Discussion in 'Celebrities Forum' started by BAK, Jan 6, 2012.
She is a bit too public for a secret weapon. lol
Just wait and see how important she is to 'Bama's campaign
Bubu, promise me one thing. That, if Obama loses you are not going to cry racism.
I know she is, I was just underlining the oxymoron between Public and Secret... never mind.
Racism pamoja na kuwa imepungua sana lakini ipo. Nani alitegemea Bama ashinde 08? Tulikuwa tunasikia kwamba, "America is not ready for a Black president." lakini Mwanaume akafanya vitu vyake.... akishindwa sitalalama kwamba ni ubaguzi bali watu hawaamini kama sera zake zinafaa kupewa awamu nyingine ya miaka minne....lakini hilo la kushindwa kwa sasa hivi silioni maana opinion polls zinaanza kuonyesha kwamba baada ya kushuka hadi 36% sasa amepanda na kukaribia 50% hivyo itakuwa ni kampeni ya patashika nguo kuchanika ila naamini kabisa 'Bama atapewa awamu nyingine ya miaka minne.
Miezi kumi kwenye American politics ni a lifetime! Na opinions ni snapshots za muda tu na kwa sasa hazimaanishi chochote.
Ila nafurahi kusikia kuwa kama akishindwa hutalalama ubaguzi.
Huo ndio ukweli lakini wakati mwingine huwa zinabaki hivyo kwa kipindi chote cha kampeni. Mie nilidhani kwamba uchaguzi huu ungekuwa ni rahisi mno kwa Republicans lakini haitakuwa hivyo na dalili zinaonyesha kwamba mshindi anaweza asijulikane mpaka alfajiri ya November 7, 2012.
Si kazi ndogo kumshinda incumbent president. Bill Clinton mwenyewe anamshukuru Ross Perot. Bila Perot kuna uwezekano Bill asingeshinda maana hata ushindi wake haukuwa wa majority bali wa plurality!
Kwa hiyo if anything Obama is still the favorite just by virtue of his incumbency. But of course that doesn't mean he couldn't lose. The fact is it is just not that easy to unseat a sitting president. But we'll see come Nov. 7.
Obamas book reveals tensions between first lady and chief of staff
Michelle Obama clashed with Rahm Emanuel over the course of her husband's presidency, according to The Obamas which says White House was dogged by in-fighting and chao
Ed Pilkington in New York
guardian.co.uk, Saturday 7 January 2012 03.03 GMT
Michelle Obama believed her husband was let down by his advisers on healthcare reform, according to new book The Obamas Photograph: Cory Lum/EPA
The first lady Michelle Obama spent her first two years in the White House jockeying with the chief of staff, Rahm Emanuel, over her husband's affections and feuding over the course of the Obama presidency, according to an explosive new book.
The Obamas, by the New York times writer Jodi Kantor, uses substantial access to White House insiders to paint a portrait of the administration that is more chaotic and troubled with in-fighting than has previously been understood. The first two years of the administration, Kantor suggests, were marked by a tug of war between the first lady and Emanuel.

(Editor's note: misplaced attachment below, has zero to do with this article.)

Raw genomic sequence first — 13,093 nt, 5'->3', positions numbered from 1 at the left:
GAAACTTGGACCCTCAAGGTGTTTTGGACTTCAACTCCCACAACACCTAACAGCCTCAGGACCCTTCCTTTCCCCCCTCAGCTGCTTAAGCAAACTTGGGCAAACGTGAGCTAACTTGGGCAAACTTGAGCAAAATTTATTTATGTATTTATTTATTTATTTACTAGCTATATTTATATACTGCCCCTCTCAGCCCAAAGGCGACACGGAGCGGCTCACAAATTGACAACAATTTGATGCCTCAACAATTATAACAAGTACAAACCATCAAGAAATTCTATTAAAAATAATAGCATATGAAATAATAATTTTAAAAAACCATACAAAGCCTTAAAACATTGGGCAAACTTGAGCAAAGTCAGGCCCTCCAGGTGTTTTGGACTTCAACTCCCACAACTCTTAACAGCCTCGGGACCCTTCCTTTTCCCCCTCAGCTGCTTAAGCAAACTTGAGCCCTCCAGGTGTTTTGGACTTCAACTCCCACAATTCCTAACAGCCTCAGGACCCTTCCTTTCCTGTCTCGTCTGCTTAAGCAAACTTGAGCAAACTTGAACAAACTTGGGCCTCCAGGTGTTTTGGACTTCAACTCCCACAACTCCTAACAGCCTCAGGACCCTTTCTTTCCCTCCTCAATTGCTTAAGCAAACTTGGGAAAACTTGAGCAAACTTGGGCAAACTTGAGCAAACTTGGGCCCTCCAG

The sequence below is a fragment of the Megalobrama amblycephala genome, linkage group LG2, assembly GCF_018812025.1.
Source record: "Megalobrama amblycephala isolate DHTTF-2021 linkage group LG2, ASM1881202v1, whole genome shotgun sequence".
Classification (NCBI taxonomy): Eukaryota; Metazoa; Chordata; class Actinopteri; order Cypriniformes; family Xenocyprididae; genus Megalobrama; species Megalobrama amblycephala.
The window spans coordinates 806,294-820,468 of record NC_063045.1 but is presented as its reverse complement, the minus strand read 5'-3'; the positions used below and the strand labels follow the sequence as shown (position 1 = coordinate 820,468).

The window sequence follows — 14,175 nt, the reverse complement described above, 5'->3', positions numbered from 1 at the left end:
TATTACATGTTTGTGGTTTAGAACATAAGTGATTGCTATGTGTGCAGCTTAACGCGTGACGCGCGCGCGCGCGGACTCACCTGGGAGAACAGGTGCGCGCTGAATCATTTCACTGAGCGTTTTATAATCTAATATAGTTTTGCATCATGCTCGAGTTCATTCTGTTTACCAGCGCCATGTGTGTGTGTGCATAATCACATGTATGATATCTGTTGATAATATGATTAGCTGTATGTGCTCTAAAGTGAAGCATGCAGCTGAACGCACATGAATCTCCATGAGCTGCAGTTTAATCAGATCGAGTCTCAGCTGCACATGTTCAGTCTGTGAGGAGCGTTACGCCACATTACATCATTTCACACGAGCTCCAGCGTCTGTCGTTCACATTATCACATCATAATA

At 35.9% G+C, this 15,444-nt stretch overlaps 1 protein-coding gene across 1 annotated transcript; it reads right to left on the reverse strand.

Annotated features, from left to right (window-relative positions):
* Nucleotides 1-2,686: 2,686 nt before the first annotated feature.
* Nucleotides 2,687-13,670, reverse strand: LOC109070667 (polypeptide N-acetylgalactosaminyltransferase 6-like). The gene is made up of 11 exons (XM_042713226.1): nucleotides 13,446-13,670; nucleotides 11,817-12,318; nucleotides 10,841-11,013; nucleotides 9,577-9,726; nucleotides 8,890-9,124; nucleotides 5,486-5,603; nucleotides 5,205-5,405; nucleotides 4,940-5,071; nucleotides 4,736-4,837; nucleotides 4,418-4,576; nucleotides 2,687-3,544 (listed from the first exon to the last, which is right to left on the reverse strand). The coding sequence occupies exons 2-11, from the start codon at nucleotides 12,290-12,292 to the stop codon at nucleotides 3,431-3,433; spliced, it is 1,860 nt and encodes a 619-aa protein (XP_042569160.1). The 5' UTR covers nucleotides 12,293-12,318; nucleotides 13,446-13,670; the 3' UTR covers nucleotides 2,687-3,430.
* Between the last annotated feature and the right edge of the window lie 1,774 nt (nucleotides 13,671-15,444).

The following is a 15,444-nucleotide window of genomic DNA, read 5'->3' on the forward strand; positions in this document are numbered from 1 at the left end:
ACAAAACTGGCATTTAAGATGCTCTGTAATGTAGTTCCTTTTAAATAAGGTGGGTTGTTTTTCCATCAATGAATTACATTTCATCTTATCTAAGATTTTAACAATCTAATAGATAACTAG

In an early peek of the new book, the Huffington Post reveals that Michelle Obama had "doubts" about Emanuel being given the top administrative job in the White House even before they moved in in January 2009.
Once in situ, her apprehensions appeared to be justified, at least from her perspective. Emanuel barred Obama, Kantor says, from sitting in on the early morning staff meetings that kick-started the day. She was cut-off from the inner circle and isolated in her first lady's premises.
According to the Huffington Post, Kantor writes that aides referred to the East Wing as "Guam – pleasant but powerless."
"Michelle and Rahm Emanuel had almost no bond; their relationship was distant and awkward from the beginning," the HuffPost quotes from the book. "She had been skeptical of him when he was selected, and now he returned the favor."
Kantor's analysis is that for Emanuel, first ladies were always problematic – stemming back to his fractious relationship with Hillary Clinton in the 1990s.
The Obamas author can claim credibility for his book from the 33 interviews he conducted with White House staffers (though the Obamas themselves did not participate).
Though he portrays Michelle as a slightly lost individual clammering for a role, he also records a number of successes she notched up against Emanuel in their vying for the president's attention.
In 2010 Emanuel offered to resign as chief of staff, Kantor claims, after a series of newspaper articles were published suggesting he was the only person left in the White House holding the Obama presidency together. The resignation offer, which Obama refused to accept, came at the culmination of heated disputes over healthcare reform in which the chief of staff came head-to-head with the first lady.
According to the book, Michelle was unhappy about the horse trading that Emanuel was leading to push the reform bill through Congress. Kantor writes: "The chief of staff was trying to convince the president to scale back his health care efforts, but the first lady wanted him to push forward. Emanuel wanted to win by the standard measures of presidential success: legislative victories, poll numbers. Michelle Obama had more persona criteria: Was her husband fulfilling their mission?"
When the chips were down, the president sided with his wife. "Barack Obama had made a choice in the contest of the worldviews that surrounded him, between his chief of staff's point of view and his wife's. His decision to pursue the healthcare overhaul later seemed to mark the beginning of the end of Emanuel's tenure in the White House."
Kantor also suggests that Michelle won a similar battle with Emanuel over immigration reform. Again in 2010, she wanted her husband to stay true to his own political story and champion comprehensive immigration reform.